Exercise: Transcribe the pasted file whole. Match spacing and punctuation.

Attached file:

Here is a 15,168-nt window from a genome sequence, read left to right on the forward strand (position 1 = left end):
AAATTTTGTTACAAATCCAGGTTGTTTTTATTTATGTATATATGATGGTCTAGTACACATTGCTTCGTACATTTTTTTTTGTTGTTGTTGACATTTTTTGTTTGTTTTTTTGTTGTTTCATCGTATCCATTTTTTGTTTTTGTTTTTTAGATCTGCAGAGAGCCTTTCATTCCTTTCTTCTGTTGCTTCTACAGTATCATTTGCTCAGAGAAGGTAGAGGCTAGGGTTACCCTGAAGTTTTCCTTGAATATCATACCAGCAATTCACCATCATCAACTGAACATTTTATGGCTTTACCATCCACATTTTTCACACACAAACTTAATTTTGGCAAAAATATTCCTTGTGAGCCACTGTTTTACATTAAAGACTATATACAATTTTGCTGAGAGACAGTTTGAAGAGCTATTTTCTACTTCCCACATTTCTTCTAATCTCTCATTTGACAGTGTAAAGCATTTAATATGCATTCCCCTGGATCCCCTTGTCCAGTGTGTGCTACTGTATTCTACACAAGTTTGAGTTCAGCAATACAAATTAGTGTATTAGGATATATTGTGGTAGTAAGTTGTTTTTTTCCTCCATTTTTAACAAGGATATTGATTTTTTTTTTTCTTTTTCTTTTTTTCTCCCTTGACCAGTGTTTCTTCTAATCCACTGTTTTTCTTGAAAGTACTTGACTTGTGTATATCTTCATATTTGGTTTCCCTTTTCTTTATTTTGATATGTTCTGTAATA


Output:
Here is a 15,168-nt window from a genome sequence, read left to right on the forward strand (position 1 = left end):
AAATTTTGTTACAAATCCAGGTTGTTTTTATTTATGTATATATGATGGTCTAGTACACATTGCTTCGTACATTTTTTTTTGTTGTTGTTGACATTTTTTGTTTGTTTTTTTGTTGTTTCATCGTATCCATTTTTTGTTTTTGTTTTTTAGATCTGCAGAGAGCCTTTCATTCCTTTCTTCTGTTGCTTCTACAGTATCATTTGCTCAGAGAAGGTAGAGGCTAGGGTTACCCTGAAGTTTTCCTTGAATATCATACCAGCAATTCACCATCATCAACTGAACATTTTATGGCTTTACCATCCACATTTTTCACACACAAACTTAATTTTGGCAAAAATATTCCTTGTGAGCCACTGTTTTACATTAAAGACTATATACAATTTTGCTGAGAGACAGTTTGAAGAGCTATTTTCTACTTCCCACATTTCTTCTAATCTCTCATTTGACAGTGTAAAGCATTTAATATGCATTCCCCTGGATCCCCTTGTCCAGTGTGTGCTACTGTATTCTACACAAGTTTGAGTTCAGCAATACAAATTAGTGTATTAGGATATATTGTGGTAGTAAGTTGTTTTTTTCCTCCATTTTTAACAAGGATATTGATTTTTTTTTTTCTTTTTCTTTTTTTCTCCCTTGACCAGTGTTTCTTCTAATCCACTGTTTTTCTTGAAAGTACTTGACTTGTGTATATCTTCATATTTGGTTTCCCTTTTCTTTATTTTGATATGTTCTGTAATA